Affirm your husband in public as well! An awesome dad friend/co-worker told me that his wife is great at standing up for him when he finds himself at the butt of a harmless joke. “When other moms might make a harmless joke at my expense, like, ‘Oh, he’s taking care of the kids tonight? Think they’ll be in one piece when you get back?’ [My wife] is pretty quick to let them know how capable I am, which tells me she has confidence in me.”
Don’t be afraid to go big for Father’s Day! Celebrate your man’s dadness with his favorite meal, or by doing something he loves to do, etc.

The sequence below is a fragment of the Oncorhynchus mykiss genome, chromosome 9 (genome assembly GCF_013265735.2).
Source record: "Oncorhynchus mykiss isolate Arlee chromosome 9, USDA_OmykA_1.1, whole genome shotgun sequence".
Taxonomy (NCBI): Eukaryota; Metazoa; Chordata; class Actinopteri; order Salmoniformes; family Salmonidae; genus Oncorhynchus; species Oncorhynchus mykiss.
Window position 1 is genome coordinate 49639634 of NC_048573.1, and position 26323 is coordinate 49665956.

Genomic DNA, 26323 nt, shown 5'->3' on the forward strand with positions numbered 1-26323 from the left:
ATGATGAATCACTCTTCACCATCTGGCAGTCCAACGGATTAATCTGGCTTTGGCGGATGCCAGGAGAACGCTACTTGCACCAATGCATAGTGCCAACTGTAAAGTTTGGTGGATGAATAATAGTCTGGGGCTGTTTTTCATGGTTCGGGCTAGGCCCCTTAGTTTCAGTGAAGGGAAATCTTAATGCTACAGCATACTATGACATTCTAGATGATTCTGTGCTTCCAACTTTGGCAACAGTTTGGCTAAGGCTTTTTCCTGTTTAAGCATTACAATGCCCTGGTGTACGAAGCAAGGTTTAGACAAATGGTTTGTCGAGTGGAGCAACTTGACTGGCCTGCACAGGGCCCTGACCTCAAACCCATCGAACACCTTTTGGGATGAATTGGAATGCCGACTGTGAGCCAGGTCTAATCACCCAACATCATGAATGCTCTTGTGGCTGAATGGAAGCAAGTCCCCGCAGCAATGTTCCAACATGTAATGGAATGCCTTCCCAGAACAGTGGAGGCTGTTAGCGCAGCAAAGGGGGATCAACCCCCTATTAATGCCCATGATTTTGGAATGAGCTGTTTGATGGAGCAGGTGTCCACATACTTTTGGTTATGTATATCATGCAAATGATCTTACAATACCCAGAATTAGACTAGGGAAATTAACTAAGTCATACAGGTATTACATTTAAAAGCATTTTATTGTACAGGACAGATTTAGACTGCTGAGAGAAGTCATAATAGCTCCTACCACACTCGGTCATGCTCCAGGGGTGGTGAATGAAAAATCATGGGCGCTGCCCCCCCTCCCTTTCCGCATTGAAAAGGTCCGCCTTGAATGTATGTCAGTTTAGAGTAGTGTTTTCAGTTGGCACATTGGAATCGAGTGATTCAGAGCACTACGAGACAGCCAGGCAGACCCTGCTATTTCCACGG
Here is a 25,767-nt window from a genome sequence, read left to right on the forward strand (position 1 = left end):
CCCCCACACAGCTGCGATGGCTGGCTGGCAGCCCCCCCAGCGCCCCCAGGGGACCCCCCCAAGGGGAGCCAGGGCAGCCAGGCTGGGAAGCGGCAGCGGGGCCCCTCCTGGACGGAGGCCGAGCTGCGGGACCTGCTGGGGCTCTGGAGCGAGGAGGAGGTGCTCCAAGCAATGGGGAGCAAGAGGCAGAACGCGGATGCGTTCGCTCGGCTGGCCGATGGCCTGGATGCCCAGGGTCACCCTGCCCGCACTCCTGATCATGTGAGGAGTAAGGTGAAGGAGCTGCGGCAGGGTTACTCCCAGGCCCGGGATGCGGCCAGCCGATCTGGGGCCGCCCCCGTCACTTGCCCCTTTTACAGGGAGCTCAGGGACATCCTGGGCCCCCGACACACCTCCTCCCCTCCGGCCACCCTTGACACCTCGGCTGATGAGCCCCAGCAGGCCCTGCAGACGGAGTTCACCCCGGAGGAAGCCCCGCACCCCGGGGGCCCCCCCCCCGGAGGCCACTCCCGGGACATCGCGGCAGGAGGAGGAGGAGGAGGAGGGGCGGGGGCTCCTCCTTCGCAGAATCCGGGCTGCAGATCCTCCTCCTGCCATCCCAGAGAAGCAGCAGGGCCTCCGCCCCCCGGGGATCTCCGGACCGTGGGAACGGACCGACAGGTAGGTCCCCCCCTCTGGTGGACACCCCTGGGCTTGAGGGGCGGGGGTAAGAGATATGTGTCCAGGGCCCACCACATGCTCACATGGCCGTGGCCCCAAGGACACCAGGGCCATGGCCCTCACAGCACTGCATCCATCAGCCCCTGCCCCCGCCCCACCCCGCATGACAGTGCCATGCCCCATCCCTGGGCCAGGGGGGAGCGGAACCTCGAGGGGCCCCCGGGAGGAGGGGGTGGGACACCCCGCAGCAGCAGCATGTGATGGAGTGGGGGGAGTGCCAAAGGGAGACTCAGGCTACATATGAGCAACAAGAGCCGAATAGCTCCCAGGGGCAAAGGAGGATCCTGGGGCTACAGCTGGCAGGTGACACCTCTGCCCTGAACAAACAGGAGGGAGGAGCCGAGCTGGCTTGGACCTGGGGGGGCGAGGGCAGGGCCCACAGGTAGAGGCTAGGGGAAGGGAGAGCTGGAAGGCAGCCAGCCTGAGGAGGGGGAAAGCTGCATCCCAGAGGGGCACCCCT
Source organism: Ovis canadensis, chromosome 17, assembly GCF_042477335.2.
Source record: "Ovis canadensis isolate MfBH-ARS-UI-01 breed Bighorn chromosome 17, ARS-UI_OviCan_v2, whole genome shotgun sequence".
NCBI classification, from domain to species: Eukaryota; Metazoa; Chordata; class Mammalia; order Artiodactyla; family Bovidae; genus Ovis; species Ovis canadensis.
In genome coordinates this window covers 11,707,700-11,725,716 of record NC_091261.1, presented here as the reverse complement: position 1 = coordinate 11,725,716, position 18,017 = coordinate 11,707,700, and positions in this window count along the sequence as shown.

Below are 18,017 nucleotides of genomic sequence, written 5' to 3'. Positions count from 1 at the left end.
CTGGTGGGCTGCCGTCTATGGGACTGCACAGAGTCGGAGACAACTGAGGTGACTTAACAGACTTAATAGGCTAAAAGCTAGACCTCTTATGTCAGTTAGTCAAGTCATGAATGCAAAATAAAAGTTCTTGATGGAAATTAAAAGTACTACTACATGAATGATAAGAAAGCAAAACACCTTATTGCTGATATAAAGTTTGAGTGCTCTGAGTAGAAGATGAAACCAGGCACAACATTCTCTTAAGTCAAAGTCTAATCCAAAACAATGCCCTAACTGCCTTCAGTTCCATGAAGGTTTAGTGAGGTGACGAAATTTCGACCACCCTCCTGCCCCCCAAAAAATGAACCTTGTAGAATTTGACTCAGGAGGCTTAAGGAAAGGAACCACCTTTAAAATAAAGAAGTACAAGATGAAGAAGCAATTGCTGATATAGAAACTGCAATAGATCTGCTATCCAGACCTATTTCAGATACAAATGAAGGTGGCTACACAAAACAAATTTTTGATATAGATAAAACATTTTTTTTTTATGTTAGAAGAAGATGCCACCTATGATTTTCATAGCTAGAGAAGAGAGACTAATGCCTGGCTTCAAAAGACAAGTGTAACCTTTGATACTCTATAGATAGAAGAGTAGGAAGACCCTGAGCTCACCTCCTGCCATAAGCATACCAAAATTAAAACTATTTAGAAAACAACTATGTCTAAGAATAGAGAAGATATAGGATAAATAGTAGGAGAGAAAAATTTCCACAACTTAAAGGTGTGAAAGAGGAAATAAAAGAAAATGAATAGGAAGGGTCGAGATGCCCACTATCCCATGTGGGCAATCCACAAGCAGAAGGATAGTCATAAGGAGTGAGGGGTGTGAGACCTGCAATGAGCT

https://firstthings.org/wp-content/uploads/2021/06/Untitled-4-01-1.png8542048Anna Reeves McCutcheonhttps://firstthings.org/wp-content/uploads/2020/01/ftf-logo-300x186.pngAnna Reeves McCutcheon2021-06-15 14:13:532021-06-18 15:29:0610 Ways to Affirm Your Husband as a Dad
When it comes to celebrating motherhood, perfection is not the standard.
Parenting is difficult. Being a mother is especially difficult. Mothers often take or are given the responsibility for the success and/or failure of their children. So, mothers may feel disingenuous being celebrated. Mother’s Day, in particular, brings along its own set of expectations for moms.
For some moms, Mother’s Day is a day to celebrate “perfect moms” who do it all right, all the time. The struggle comes when a mom believes she is the only one who seems to not be perfect. In her mind, she focuses on what she isn’t doing, hasn’t done, or can’t do.
When it comes to celebrating motherhood, perfection is not the standard.